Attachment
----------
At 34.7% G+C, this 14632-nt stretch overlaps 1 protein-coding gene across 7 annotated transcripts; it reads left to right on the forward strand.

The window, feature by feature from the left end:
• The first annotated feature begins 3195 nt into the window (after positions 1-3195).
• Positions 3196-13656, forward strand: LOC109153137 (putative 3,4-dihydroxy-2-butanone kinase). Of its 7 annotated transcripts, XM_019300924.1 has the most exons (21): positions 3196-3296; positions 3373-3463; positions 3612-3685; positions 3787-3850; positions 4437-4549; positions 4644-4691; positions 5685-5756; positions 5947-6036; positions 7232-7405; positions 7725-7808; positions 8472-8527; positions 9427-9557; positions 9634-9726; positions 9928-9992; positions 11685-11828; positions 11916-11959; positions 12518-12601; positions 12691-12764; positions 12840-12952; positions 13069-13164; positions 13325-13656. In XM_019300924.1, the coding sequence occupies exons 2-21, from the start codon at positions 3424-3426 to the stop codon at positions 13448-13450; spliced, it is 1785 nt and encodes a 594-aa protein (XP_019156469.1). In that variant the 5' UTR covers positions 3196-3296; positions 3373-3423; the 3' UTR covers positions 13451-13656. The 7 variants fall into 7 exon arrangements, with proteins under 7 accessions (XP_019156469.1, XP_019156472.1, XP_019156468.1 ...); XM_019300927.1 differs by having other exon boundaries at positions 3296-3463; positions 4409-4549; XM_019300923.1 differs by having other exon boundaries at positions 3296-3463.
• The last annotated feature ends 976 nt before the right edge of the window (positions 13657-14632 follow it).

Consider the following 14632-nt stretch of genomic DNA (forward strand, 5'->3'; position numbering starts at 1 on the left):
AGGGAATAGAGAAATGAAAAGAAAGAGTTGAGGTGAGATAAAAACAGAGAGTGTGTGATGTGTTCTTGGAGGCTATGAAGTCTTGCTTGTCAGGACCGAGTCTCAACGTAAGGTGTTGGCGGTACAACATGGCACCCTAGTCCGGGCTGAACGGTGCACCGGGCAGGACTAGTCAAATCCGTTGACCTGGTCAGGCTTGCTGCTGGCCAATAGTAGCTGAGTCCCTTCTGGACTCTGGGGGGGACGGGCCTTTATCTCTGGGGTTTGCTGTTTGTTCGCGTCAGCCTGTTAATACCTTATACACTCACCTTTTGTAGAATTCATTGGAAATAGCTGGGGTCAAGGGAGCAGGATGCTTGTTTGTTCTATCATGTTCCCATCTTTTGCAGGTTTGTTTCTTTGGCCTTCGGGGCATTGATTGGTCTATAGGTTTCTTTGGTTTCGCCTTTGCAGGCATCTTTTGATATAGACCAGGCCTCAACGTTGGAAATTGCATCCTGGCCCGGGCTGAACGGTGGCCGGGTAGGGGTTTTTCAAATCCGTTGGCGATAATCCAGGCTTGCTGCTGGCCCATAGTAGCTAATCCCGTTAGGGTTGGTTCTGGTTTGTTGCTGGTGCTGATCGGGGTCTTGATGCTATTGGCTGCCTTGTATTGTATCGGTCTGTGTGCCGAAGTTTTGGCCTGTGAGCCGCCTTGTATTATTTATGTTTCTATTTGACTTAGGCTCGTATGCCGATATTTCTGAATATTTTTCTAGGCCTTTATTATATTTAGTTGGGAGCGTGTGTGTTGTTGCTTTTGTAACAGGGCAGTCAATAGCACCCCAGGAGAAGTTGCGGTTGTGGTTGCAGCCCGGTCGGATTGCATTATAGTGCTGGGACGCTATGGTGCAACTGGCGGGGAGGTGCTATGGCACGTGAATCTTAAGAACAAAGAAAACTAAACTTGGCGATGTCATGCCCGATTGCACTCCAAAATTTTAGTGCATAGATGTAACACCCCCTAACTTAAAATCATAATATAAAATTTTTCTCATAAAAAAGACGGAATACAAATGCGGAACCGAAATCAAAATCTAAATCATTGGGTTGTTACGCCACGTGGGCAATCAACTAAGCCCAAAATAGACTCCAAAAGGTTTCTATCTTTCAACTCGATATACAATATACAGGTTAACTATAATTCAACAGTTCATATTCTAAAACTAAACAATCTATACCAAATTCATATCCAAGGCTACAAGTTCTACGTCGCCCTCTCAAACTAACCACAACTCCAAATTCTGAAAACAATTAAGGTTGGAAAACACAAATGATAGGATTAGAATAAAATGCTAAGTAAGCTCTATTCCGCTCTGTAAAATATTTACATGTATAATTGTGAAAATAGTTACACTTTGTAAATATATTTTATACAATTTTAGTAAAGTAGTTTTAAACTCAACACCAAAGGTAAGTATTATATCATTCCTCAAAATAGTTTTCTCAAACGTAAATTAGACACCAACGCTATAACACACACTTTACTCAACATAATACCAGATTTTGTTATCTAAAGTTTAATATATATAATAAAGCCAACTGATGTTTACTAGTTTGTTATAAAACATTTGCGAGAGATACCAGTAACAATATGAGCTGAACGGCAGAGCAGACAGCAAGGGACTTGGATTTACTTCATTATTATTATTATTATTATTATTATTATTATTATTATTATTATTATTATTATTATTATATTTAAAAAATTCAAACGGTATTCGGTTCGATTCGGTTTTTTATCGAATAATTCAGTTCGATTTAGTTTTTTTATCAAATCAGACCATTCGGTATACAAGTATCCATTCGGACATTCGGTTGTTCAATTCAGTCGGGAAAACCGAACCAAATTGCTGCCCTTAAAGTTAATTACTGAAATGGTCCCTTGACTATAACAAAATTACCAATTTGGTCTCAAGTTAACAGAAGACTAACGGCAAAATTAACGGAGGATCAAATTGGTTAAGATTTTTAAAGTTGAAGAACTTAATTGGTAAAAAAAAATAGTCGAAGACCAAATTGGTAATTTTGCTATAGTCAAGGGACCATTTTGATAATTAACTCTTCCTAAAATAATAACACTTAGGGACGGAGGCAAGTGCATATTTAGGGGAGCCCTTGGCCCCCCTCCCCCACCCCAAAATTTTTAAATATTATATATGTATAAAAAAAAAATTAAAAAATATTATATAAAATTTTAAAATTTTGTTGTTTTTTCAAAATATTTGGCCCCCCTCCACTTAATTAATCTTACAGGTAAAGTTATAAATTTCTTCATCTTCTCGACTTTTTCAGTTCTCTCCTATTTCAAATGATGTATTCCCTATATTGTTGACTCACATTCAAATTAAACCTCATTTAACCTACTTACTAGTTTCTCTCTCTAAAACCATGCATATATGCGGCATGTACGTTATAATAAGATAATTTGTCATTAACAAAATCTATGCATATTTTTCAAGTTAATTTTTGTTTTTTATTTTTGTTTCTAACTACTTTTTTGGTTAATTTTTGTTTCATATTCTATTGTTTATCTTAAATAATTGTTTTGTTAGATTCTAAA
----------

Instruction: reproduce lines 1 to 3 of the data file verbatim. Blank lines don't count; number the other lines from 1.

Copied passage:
At 34.7% G+C, this 14632-nt stretch overlaps 1 protein-coding gene across 7 annotated transcripts; it reads left to right on the forward strand.

The window, feature by feature from the left end:
• The first annotated feature begins 3195 nt into the window (after positions 1-3195).